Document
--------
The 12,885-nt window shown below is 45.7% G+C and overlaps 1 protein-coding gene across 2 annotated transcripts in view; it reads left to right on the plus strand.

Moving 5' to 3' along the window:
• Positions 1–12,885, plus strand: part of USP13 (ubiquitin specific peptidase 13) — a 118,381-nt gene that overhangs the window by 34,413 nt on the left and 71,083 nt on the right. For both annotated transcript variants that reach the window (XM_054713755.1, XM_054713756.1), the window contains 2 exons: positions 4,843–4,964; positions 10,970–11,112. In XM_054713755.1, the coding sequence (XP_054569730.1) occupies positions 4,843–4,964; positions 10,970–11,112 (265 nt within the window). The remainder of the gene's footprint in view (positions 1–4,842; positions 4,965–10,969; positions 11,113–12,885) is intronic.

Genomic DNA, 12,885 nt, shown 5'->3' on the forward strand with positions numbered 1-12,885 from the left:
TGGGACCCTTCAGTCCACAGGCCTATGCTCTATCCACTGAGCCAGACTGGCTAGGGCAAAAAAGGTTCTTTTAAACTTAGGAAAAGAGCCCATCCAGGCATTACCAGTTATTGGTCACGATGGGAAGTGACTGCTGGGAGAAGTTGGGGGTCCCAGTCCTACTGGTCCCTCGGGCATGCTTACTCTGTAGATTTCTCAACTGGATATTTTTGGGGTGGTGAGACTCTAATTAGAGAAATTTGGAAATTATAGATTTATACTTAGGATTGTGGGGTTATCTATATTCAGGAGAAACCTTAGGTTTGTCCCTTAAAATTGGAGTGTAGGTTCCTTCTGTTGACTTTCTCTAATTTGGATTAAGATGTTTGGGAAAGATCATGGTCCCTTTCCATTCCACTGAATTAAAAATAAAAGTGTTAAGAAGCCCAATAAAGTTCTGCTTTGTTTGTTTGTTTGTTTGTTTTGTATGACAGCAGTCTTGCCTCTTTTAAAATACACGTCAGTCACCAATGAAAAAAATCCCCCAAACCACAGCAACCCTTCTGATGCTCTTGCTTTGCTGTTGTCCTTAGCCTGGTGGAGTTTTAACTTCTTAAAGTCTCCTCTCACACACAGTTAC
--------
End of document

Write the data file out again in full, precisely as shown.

The 12,885-nt window shown below is 45.7% G+C and overlaps 1 protein-coding gene across 2 annotated transcripts in view; it reads left to right on the plus strand.

Moving 5' to 3' along the window:
• Positions 1–12,885, plus strand: part of USP13 (ubiquitin specific peptidase 13) — a 118,381-nt gene that overhangs the window by 34,413 nt on the left and 71,083 nt on the right. For both annotated transcript variants that reach the window (XM_054713755.1, XM_054713756.1), the window contains 2 exons: positions 4,843–4,964; positions 10,970–11,112. In XM_054713755.1, the coding sequence (XP_054569730.1) occupies positions 4,843–4,964; positions 10,970–11,112 (265 nt within the window). The remainder of the gene's footprint in view (positions 1–4,842; positions 4,965–10,969; positions 11,113–12,885) is intronic.

Genomic DNA, 12,885 nt, shown 5'->3' on the forward strand with positions numbered 1-12,885 from the left:
TGGGACCCTTCAGTCCACAGGCCTATGCTCTATCCACTGAGCCAGACTGGCTAGGGCAAAAAAGGTTCTTTTAAACTTAGGAAAAGAGCCCATCCAGGCATTACCAGTTATTGGTCACGATGGGAAGTGACTGCTGGGAGAAGTTGGGGGTCCCAGTCCTACTGGTCCCTCGGGCATGCTTACTCTGTAGATTTCTCAACTGGATATTTTTGGGGTGGTGAGACTCTAATTAGAGAAATTTGGAAATTATAGATTTATACTTAGGATTGTGGGGTTATCTATATTCAGGAGAAACCTTAGGTTTGTCCCTTAAAATTGGAGTGTAGGTTCCTTCTGTTGACTTTCTCTAATTTGGATTAAGATGTTTGGGAAAGATCATGGTCCCTTTCCATTCCACTGAATTAAAAATAAAAGTGTTAAGAAGCCCAATAAAGTTCTGCTTTGTTTGTTTGTTTGTTTGTTTTGTATGACAGCAGTCTTGCCTCTTTTAAAATACACGTCAGTCACCAATGAAAAAAATCCCCCAAACCACAGCAACCCTTCTGATGCTCTTGCTTTGCTGTTGTCCTTAGCCTGGTGGAGTTTTAACTTCTTAAAGTCTCCTCTCACACACAGTTAC